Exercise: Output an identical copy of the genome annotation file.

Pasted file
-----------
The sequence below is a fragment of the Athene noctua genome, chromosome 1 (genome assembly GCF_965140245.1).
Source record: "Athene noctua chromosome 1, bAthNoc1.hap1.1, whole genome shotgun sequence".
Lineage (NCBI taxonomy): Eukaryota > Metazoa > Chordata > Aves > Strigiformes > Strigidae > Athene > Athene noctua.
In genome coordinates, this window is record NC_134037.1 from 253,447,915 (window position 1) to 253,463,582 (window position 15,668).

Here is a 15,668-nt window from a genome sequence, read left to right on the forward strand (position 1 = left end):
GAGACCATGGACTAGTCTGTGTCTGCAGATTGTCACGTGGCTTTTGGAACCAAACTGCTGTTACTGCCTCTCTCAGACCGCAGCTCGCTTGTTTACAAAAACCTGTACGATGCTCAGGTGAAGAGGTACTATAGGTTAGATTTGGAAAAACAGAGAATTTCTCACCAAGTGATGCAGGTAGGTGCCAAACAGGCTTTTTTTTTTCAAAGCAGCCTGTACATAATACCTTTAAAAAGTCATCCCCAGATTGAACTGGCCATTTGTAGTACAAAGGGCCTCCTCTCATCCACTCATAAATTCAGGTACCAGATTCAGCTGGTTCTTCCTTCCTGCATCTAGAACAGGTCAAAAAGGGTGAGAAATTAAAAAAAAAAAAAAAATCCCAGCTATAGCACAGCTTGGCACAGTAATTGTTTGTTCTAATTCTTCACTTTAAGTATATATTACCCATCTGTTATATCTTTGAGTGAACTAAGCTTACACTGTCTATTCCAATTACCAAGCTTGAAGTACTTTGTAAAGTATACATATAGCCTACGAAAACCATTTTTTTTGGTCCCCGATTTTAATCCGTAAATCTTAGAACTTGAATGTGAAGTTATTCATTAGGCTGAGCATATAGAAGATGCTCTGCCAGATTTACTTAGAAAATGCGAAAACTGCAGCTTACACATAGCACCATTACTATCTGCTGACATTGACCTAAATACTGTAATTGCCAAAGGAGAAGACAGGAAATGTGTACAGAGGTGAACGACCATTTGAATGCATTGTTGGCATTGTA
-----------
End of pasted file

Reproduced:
The sequence below is a fragment of the Athene noctua genome, chromosome 1 (genome assembly GCF_965140245.1).
Source record: "Athene noctua chromosome 1, bAthNoc1.hap1.1, whole genome shotgun sequence".
Lineage (NCBI taxonomy): Eukaryota > Metazoa > Chordata > Aves > Strigiformes > Strigidae > Athene > Athene noctua.
In genome coordinates, this window is record NC_134037.1 from 253,447,915 (window position 1) to 253,463,582 (window position 15,668).

Here is a 15,668-nt window from a genome sequence, read left to right on the forward strand (position 1 = left end):
GAGACCATGGACTAGTCTGTGTCTGCAGATTGTCACGTGGCTTTTGGAACCAAACTGCTGTTACTGCCTCTCTCAGACCGCAGCTCGCTTGTTTACAAAAACCTGTACGATGCTCAGGTGAAGAGGTACTATAGGTTAGATTTGGAAAAACAGAGAATTTCTCACCAAGTGATGCAGGTAGGTGCCAAACAGGCTTTTTTTTTTCAAAGCAGCCTGTACATAATACCTTTAAAAAGTCATCCCCAGATTGAACTGGCCATTTGTAGTACAAAGGGCCTCCTCTCATCCACTCATAAATTCAGGTACCAGATTCAGCTGGTTCTTCCTTCCTGCATCTAGAACAGGTCAAAAAGGGTGAGAAATTAAAAAAAAAAAAAAAATCCCAGCTATAGCACAGCTTGGCACAGTAATTGTTTGTTCTAATTCTTCACTTTAAGTATATATTACCCATCTGTTATATCTTTGAGTGAACTAAGCTTACACTGTCTATTCCAATTACCAAGCTTGAAGTACTTTGTAAAGTATACATATAGCCTACGAAAACCATTTTTTTTGGTCCCCGATTTTAATCCGTAAATCTTAGAACTTGAATGTGAAGTTATTCATTAGGCTGAGCATATAGAAGATGCTCTGCCAGATTTACTTAGAAAATGCGAAAACTGCAGCTTACACATAGCACCATTACTATCTGCTGACATTGACCTAAATACTGTAATTGCCAAAGGAGAAGACAGGAAATGTGTACAGAGGTGAACGACCATTTGAATGCATTGTTGGCATTGTA